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adventure in their lives. it really cemented a bond between them. lafayette had wonderful relationships with many of his contemporaries as well. the affection and correspondence between the two continued. monroe's presence in france actually coincided with the time lafayette was in exile and away. monroe and mrs. monroe were instrumental in paying a very publicized visit to madame lafayette's imprisonment to help convince the french authorities not to execute her, as they did members of her family previously, but to let her go eventually. so they had a role in engineering that. when monroe was president and lafayette did his famous visit here in 1824, monroe received him at the white house. although trying to keep it
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somewhat low key, not make a big state visit affair of it, he made it known he would have a place to stay basically and a hot meal whenever he wanted to come by. it was truly a lifelong friendship that went right up to monroe's death. >> he spoke french? >> he did speak french. as i understand, a smattering of italian and was competent in parsing some other languages too, i guess spanish as well to some degree. but, yes, french -- i'm sorry. >> and of course latin and greek. >> of course latin and greek, yes. but i think that the use of french was both something useful in his diplomatic career and something that the family employed for their own edification too. i saw one more -- well, rich? >> i was going to ask about the idea of him being considered a founding father because he was of the revolutionary generation. as president, having been a revolutionary war veteran and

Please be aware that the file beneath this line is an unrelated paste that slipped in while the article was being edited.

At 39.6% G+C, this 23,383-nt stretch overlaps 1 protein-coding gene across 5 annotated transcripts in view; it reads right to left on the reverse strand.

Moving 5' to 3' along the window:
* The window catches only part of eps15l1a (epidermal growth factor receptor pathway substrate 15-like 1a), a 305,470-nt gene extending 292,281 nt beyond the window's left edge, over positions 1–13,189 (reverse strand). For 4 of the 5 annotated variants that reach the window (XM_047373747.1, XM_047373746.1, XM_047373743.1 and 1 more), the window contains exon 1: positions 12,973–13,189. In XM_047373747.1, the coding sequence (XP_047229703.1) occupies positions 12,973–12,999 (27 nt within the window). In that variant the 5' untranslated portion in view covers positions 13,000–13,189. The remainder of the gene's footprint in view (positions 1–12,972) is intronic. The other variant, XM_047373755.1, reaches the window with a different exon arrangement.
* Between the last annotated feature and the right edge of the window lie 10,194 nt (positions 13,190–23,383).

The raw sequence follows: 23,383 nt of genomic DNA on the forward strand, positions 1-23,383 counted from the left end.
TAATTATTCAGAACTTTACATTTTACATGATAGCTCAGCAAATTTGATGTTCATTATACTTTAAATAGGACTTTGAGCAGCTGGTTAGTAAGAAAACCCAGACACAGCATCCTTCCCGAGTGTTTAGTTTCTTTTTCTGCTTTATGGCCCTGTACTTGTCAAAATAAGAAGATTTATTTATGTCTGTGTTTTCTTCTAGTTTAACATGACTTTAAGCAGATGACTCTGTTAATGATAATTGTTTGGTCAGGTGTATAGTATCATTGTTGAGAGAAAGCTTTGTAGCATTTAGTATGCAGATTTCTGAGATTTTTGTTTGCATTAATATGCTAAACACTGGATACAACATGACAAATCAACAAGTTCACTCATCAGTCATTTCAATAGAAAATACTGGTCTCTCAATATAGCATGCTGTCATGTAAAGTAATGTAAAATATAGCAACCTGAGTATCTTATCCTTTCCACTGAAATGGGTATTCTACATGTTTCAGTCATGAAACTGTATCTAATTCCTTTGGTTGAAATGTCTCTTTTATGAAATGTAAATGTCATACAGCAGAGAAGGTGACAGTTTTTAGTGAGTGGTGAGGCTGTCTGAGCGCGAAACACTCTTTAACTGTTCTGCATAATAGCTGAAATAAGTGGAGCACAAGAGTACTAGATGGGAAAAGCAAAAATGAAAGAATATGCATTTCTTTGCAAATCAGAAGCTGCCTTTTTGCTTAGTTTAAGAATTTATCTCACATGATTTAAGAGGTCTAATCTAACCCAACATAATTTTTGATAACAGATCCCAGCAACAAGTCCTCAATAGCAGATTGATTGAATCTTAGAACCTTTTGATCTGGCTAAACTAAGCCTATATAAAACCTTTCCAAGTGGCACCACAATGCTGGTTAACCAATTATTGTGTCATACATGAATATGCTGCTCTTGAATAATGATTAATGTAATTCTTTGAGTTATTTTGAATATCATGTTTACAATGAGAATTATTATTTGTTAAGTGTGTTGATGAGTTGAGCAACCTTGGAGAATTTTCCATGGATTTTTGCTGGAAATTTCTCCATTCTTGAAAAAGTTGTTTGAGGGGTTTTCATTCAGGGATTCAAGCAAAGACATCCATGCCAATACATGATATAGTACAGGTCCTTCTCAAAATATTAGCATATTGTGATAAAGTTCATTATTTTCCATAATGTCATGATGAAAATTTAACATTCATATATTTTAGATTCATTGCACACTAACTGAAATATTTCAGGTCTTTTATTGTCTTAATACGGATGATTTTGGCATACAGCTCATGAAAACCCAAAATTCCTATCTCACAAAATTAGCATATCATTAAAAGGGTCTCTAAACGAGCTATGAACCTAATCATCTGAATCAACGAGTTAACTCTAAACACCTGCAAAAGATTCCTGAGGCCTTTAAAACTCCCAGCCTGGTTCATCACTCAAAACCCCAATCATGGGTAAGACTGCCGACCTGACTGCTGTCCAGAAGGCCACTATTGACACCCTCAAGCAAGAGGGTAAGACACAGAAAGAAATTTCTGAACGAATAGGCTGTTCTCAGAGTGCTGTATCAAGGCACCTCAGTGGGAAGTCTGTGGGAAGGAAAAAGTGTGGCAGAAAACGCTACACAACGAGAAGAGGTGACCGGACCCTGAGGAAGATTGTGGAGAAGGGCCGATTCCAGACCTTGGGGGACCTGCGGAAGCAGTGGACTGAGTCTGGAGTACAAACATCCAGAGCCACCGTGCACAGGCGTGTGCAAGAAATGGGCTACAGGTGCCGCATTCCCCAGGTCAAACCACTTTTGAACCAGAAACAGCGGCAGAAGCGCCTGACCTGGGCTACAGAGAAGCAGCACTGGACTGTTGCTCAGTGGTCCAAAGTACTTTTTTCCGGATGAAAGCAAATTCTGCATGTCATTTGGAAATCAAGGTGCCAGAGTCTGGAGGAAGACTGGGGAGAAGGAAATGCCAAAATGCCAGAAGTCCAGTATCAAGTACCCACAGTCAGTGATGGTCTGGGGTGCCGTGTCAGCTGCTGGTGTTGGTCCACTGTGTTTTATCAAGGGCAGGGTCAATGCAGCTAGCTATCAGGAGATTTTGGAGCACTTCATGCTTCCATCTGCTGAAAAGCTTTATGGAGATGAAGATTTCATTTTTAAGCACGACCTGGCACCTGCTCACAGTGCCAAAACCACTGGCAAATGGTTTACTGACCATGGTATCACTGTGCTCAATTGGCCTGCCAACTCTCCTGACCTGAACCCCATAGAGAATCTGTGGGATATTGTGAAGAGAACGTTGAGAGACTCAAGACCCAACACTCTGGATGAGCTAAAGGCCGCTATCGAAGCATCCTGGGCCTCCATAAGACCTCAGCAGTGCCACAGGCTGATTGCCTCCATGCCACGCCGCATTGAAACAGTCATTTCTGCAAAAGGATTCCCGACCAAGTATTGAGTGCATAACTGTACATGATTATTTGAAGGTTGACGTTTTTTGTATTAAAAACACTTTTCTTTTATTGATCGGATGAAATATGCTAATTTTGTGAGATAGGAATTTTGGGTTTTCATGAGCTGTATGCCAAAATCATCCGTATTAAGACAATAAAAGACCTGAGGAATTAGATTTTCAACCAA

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wounded at one of the very famous battles, did he trade on that? did he use that with his -- >> it's probably instructive to know that even as president he liked to be called colonel monroe. his style of dress when he was on his northern tour was not a military uniform, but it was buff britches and a dark coat. a big hat of the revolutionary style, which we have in our collection actually. and there's a wonderful story i'm going to share because you've given me the opening. that hat is very napoleonic, very big wide brimmed hat. we've made a reproduction of it for our interpreter jay harrison to wear. we were contacted recently by the connecticut historical society about borrowing the hat because the american school for the deaf in connecticut was
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founded during monroe's tour in 1817 and he visited there. and they did not have a sign in american sign language yet for president. so the stories related to us is the sign was created that day and this is still today the asl sign for president. it's this. and the story is it's because of the hat he was wearing. i wish we could claim we made that up. we didn't. the story was brought to us. we're about to loan the hat for that purpose for that school. i think it's a wonderful visual image that has helped influence something that has endured here for 200 years. even if it's not true, it's a great story. i love it. [ inaudible ] >> packed with real stuff. [ inaudible ] >> thank you. unsolicited endorsement there
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from my friend tracy. we have brochures and our program schedule out in the hallway. i encourage you to take those if you haven't already. and i thank you. [ applause ]. weeknights this month we're featuring american history tv programs as a preview of what is available every weekend on c-span 3. tonight hampton city college professor looks at depictions of slavery. he talks about how early films glorified the lost cause, and he argues while recent films shows the horrors of the idea of the white saver is often still central to the narrative, and
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enjoy the american history tv every weekend on c-span 3. next on american history tv, the fifth president attended the college. william and mary is also mr.kray's alma mater. our final speaker today is gordon kray. gordon and i go way back to our days at william & mary when we realized that there were several people on the virginia campus that talked funny. he was from redding,